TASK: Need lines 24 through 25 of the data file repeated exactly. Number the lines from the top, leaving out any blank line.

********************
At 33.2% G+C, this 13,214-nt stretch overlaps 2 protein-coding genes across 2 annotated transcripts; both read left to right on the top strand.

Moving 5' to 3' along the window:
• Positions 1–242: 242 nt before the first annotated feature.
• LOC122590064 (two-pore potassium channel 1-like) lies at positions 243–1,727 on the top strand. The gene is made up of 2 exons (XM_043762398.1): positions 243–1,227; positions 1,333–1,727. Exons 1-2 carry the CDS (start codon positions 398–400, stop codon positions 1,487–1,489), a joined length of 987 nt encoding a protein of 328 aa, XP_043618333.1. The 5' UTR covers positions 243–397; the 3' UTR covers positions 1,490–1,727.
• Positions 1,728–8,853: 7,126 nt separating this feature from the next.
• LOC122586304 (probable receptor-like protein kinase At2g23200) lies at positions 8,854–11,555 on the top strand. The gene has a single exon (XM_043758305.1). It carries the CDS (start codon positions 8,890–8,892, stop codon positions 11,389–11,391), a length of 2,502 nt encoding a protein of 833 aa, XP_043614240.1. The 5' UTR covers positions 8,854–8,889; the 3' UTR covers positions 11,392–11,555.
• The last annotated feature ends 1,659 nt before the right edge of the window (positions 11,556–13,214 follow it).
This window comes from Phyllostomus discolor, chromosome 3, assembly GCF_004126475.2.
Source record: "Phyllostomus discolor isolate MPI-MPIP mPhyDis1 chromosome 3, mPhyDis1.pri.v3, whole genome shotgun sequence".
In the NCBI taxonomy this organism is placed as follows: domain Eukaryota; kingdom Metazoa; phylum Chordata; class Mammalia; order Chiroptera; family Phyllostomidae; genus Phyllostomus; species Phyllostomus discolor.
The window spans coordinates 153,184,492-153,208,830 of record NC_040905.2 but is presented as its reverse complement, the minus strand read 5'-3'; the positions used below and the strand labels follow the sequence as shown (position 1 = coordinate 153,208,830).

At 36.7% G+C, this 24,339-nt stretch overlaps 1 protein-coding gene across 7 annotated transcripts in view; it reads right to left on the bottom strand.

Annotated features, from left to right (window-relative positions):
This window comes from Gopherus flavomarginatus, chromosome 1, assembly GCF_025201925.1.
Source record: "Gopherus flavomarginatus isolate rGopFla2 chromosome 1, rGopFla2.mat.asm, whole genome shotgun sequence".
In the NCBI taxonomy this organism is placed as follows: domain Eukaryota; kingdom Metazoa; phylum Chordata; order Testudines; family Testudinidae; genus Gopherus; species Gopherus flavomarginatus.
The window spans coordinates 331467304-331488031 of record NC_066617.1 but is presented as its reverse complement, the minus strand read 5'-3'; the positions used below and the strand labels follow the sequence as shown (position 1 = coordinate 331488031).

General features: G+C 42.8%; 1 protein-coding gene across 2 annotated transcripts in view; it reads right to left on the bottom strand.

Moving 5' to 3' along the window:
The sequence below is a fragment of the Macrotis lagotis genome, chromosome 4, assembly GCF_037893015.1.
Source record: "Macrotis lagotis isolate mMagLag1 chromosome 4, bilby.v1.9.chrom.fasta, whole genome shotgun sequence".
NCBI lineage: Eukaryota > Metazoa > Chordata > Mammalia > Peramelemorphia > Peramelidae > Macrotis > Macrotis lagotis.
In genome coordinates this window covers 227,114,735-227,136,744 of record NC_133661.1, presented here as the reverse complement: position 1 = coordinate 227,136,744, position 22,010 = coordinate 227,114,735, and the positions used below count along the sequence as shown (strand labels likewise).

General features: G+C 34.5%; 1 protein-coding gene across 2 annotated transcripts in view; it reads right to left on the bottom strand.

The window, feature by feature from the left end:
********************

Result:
General features: G+C 34.5%; 1 protein-coding gene across 2 annotated transcripts in view; it reads right to left on the bottom strand.

The window, feature by feature from the left end: